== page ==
It looks like they've scanned in the whole thing.

Here are some page images:

#0 Title Page.

#1 Gives an idea of what a typical page looks like.

#2 From the Introduction: "The letters annexed to points, lines, or other parts of a diagram are in fact but arbitrary names, and represent them in the demonstration; instead of these, the parts being differently colored, are made to name themselves..."

6 Nov 2002
A Circle for Dante

This appeared in today's Palo Alto Daily News:
DEAR ABBY: I work in an office that's made up of cubicles, so there is little privacy. After two years at this job, I have, for the most part, learned to block out background noise. However, my co-worker "Gina," who sits in the cubicle next to mine, talks to herself constantly.

This woman provides me with a running diatribe of every single task she does all day long: "Hit enter, file—save—OK, done!" "Open new file," "Delete," etc. Her monologue goes on and on. It's extremely distracting and annoying. I have talked to my bosses more than once about it, and they've talked to Gina, but still she continues.

I feel like I'm slowly going insane. And now that I'm pregnant, my nerves are even more on edge. Her constant verbalizing has become to much to bear. What's the answer, Abby?

5 Nov 2002
Space Engineering Macho: MIT vs Grumman (1964)

From Moon Lander: How we Developed the Apollo Lunar Module, by Thomas J. Kelley, in Chapter 5, "Engineering a Miracle." (Smithsonian Press, 2001):
As we [at Grumman] performed comparative analyses on the [Apollo spacecraft] lunar module (LM) systems we came to doubt the reliability estimates for the MIT guidance, navigation, and control system that was provided to both the LM [lunar module] and the CM [command module]. We arrived at this conclusion while preparing our own estimates of the reliability of the backup abort guidance system, for which Grumman was responsible. This led us to challenge MIT's guidance, navigation, and control reliability estimates...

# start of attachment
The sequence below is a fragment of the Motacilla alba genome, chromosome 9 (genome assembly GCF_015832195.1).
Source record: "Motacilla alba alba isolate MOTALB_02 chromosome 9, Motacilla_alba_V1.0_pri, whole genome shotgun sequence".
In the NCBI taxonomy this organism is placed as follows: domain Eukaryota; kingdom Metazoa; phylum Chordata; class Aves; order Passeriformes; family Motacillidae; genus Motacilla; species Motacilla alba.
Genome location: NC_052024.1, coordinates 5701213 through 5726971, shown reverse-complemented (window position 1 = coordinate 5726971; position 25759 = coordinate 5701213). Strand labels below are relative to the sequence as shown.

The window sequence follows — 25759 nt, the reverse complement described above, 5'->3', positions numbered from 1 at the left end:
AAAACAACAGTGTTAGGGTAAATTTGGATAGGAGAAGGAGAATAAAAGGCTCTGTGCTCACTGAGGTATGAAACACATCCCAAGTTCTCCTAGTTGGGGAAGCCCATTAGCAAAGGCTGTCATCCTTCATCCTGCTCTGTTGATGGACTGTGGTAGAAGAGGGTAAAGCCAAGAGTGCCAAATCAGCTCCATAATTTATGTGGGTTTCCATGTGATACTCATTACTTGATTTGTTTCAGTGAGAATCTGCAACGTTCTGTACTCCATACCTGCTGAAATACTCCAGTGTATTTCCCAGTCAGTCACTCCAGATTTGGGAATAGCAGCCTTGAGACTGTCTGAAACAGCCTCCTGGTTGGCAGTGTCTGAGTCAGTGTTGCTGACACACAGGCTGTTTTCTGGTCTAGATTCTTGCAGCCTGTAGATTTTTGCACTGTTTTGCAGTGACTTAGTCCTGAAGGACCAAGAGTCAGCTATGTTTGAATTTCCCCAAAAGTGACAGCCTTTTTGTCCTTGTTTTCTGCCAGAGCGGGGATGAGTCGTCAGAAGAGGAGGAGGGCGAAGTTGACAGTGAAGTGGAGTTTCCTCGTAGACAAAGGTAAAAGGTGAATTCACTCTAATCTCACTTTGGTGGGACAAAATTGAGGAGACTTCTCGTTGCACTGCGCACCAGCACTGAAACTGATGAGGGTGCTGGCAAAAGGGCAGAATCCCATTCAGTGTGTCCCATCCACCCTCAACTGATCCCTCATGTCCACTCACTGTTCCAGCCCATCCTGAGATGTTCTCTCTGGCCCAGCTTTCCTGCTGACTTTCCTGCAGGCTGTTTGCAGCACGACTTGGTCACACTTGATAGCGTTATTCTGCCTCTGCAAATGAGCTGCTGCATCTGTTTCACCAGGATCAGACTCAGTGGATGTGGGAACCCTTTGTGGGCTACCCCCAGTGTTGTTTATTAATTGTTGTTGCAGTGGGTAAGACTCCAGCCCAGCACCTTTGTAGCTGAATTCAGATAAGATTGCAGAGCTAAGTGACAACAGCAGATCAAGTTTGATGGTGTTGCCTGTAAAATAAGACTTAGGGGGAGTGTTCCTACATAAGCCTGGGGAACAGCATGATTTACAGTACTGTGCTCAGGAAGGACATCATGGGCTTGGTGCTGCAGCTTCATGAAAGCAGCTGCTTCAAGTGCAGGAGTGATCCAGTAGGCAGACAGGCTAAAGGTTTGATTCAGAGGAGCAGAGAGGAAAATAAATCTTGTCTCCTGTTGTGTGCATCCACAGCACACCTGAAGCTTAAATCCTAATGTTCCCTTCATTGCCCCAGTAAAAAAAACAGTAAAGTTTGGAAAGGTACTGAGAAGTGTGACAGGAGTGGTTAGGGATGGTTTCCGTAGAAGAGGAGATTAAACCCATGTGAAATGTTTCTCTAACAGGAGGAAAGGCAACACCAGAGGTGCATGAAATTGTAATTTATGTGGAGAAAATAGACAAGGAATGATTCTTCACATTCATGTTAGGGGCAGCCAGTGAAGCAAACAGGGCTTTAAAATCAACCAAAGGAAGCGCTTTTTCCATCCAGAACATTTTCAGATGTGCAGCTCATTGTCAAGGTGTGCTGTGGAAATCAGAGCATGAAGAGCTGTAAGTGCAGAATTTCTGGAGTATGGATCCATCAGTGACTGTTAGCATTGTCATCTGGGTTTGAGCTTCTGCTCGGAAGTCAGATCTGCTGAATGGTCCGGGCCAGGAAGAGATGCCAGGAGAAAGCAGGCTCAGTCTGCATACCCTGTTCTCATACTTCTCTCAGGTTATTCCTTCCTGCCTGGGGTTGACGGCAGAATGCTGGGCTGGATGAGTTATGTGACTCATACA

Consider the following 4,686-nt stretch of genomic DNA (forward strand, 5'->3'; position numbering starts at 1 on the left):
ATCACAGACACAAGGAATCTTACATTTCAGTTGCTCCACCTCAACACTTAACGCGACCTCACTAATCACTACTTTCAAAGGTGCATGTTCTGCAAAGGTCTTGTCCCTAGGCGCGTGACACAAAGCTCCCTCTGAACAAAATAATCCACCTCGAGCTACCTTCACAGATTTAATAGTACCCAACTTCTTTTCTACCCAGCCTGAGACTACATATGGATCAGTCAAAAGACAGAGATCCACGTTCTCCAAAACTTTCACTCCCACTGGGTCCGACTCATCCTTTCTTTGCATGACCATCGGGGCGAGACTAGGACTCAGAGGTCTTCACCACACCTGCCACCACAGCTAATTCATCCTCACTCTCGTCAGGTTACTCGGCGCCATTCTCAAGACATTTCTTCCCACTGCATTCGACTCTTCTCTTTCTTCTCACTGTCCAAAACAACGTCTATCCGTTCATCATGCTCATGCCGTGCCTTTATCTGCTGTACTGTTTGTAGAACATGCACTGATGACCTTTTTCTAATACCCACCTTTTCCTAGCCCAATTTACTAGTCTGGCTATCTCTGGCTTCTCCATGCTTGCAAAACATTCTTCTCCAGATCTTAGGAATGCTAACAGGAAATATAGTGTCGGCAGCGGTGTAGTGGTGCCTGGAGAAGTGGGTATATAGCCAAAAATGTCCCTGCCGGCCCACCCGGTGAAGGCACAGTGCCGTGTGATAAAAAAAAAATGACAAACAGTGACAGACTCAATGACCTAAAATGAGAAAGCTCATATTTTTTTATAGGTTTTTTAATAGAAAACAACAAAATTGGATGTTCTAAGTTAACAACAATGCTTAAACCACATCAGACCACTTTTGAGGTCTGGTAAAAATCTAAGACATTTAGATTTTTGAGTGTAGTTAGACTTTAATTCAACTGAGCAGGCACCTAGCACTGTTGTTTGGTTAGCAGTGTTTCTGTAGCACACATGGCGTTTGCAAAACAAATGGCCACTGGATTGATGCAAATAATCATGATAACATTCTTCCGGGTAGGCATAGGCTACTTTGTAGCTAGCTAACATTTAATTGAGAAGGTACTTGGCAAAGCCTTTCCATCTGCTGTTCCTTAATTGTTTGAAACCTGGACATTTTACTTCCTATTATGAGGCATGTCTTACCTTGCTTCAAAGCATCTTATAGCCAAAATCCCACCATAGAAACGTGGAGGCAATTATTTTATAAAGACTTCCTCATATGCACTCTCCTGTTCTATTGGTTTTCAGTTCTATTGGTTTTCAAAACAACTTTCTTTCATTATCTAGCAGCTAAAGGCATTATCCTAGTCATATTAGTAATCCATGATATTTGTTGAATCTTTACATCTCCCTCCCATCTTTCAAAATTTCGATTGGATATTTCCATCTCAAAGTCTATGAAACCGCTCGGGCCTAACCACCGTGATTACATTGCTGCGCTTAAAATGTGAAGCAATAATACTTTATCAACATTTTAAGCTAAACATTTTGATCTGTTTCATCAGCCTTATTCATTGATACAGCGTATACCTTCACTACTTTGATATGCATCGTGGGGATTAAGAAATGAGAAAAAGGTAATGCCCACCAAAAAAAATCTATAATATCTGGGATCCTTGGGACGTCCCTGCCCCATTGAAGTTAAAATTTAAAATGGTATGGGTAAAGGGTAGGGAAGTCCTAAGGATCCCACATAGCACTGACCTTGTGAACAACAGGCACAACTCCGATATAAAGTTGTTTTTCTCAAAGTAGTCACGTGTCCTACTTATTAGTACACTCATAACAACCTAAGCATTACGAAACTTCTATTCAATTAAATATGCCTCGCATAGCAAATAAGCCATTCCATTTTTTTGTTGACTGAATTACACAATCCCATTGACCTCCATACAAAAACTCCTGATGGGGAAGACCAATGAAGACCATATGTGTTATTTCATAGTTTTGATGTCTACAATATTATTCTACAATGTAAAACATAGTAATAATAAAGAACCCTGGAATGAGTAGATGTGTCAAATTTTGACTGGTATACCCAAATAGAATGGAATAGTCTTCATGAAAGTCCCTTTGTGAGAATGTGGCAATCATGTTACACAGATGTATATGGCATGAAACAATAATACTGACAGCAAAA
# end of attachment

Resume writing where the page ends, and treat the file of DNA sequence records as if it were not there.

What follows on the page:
[The Apollo spacecraft program manager] Joe Shea convened a meeting of all interested parties in early January 1964 to find the truth and punish the guilty. We gathered in the well-appointed Apollo program conference room in Houston [...] Shea warned everyone that the meeting was being tape recorded...

Shea glowered under his black eyebrows and hunched forward toward his microphone, his hands knotted tightly together on his desk, his gold MIT ring visible:
Gentlemen, we have a serious problem. The problem is that Grumman believes that the MIT guidance system is two orders of magnitude inferior to other available systems, and that the Apollo program is being jeopardized by this choice. The issue centers upon the evaluation of the data used in drawing this conclusion and establishing its validity.

I intend to force a black-and-white conclusion as a result of this meeting. Either there is or there is not a significant basic difference in the inherent reliability of the MIT system and other comparitive data. Someone, Grumman or MIT, will have to leave this meeting admitting he was wrong—mea culpa, mea maximum culpa...

4 Nov 2002
Einstein Summation Convention

I just got back from the first meeting of a physics night class at Stanford. It's being taught by my next-door-neighbor-but-one, Leonard Susskind.

I learned that all those confusing (to me) missing summation signs in physics papers are just examples of what Susskind called "Einstein's great achievement," the Einstein Summation Convention:

From MathWorld:

The convention was introduced by Einstein (1916), who later jested to a friend,"I have made a great discovery in mathematics; I have suppressed the summation sign every time that the summation must be made over an index which occurs twice..." (Kollros 1956; Pais 1982, p. 216).